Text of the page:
Majority-minority interactions are complex, but my impression is that minorities incur the most resentment when they either seriously under- or overachieve relative to the majority. Market dominant minorities like the Jews in Europe or the Chinese in Malaysia become targets of pogroms carried out by members of the relatively worse-off majority, who resent seeing the “other” in a position of relative affluence. The LA riots in 1992 were sparked by the outcome of the Rodney King trial but quickly degenerated into an ugly racial pogrom against successful Korean and other Asian immigrant storekeepers by their much less affluent black neighbors. On the other hand, Italians are burning down gypsy camps – as you pointed out – because the gypsies are perceived (and statistics support the perception) that, as a population, they are far more criminal than native Italians.

      As a whole, people don’t really perceive the Amish as being either relatively wealthy like LA’s Korean storekeepers or troublemakers like Europe’s Roma, so people have a tendency to be more positively predisposed to them. Of course you’ll always get the stupid, drunk teenager who throws a rock at the “weirdo in a buggy,” but that’s a very different thing for the Amish from having their stores and homes burned down.

    3. Roma and other minority groups held to same standards?

      Marc very good point which I agree with. As I understand it though, with the freedom of movement allowed among member countries of the EU, it can be very difficult to deport someone for illegally residing in a country. Maybe if they are undocumented, which may be the case here. Some may be non-EU, but as I understand it, alot, if not most, are EU nationals. Apparently the fingerprinting and so on, as I understand it, was directed solely at the Roma, so in this situation I think there would be a case to be made for that being a discriminatory policy.

      And the ‘dismantling’ I refer to is definitely justified if it’s there illegally. The government has the right to take it down, point well taken. Worth mentioning though is that certain parts of society is also taking it upon themselves to do the same by attacking and burning Roma camps, including a legal one in Rome the day following the ‘fingerprint census’ the government is apparently carrying out after all.

      Minority groups should be held to the same standards–but in the real world there are numerous exceptions, as we see among our own Amish (religious exemptions for army service, schooling; Social Security), minority preferences in university admissions, etc.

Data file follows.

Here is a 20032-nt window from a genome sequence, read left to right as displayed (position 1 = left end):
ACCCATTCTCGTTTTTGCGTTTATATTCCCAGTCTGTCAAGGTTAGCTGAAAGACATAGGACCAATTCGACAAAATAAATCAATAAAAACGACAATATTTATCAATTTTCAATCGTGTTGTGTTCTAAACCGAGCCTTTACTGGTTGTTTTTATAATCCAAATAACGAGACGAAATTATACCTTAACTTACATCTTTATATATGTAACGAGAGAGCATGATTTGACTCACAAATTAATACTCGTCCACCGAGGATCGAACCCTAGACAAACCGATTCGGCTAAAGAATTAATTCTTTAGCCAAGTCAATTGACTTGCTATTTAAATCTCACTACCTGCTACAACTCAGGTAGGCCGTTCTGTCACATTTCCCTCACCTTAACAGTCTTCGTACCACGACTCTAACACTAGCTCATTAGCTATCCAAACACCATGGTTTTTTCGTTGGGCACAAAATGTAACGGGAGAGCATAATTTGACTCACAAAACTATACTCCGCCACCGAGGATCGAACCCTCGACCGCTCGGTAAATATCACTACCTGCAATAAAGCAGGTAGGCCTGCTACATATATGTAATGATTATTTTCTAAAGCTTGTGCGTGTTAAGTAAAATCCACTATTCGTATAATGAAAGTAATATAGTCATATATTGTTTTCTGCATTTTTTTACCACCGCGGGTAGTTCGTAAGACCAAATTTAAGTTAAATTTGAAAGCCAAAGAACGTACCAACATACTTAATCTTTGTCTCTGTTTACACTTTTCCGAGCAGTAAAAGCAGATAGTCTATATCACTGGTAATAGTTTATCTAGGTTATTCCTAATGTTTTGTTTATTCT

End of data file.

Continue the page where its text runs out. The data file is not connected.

An interesting question is whether Roma, if they enjoyed the good public opinion and organized representation which the Amish have had, would be able to acquire formalized legal exemptions/privileges too(whatever those might be)? I think alot rests upon public perception and support, and with public opinion the way it is on the Roma, it would be doubtful.

      I really think the Roma situation needs honest effort from both sides to see progress. And a prerequisite to that is both sides actually wanting progress. Which at times is questionable.

    4. Helen Parnell-Berry

      Erik, another fascinating write up on your blog. However, this time I have to take issue with what you said about the Roma here in the UK. They are known as Gypsy/Travellers. They are supposed to have the same rights as everyone else here in the UK. Sadly, this is often not the case.
      As I’ve told you before, my daughter studied anthropology at university and has recently graduated. For her dissertation she wrote about the social and cultural differences between Gypsies/Travellers and non-Gypsies (Gorgias). She had real problems with Traveller liaison officials on the local county and district councils (The area we live in has the largest Gypsy/Traveller population in the UK).
      There is discrimination and predjudice. Misinformation and ignorance. Because of the Gypsies wanting to preserve their culture they feel that sending their children to mainstream schools is not helpful to the cultural diversity that they strive to maintain. Also, they feel that their children learn everything they need to know by the time they are 11 years old. They feel that secondary education is a waste of time. However, they send their children to school so that they don’t get into trouble with the authorities.
      Because of the mainstream views about Gypsies (i.e that they are lazy thieves that live off the state; not MY view I hasten to add) they don’t have the same voice here that the Amish have in the US.
      There are many misconceptions about this ancient people, whatever you want to call them whether it’s Roma, Gypsy, Gitanos or Travellers; until both sides make the effort to talk and LISTEN to each other those minconceptions will continue.
      Rant over…..sorry.
      I should get my daughter to email her dissertation to you.

    5. bunchesofun

      I found your article quite interesting as we adopted our (Roma) son from Ukraine and saw first hand the view people had of the Roma. Finding homes for orphaned Roma children is somewhat the same as finding homes for African American children in the system. They are not seen as the most “desirable” children to adopt. We have contact with our son’s birth family and indeed they live in a home that looks nearly identical to the one shown in your piece. I don’t know what the answer is, I just know the problem is huge.

    6. Marc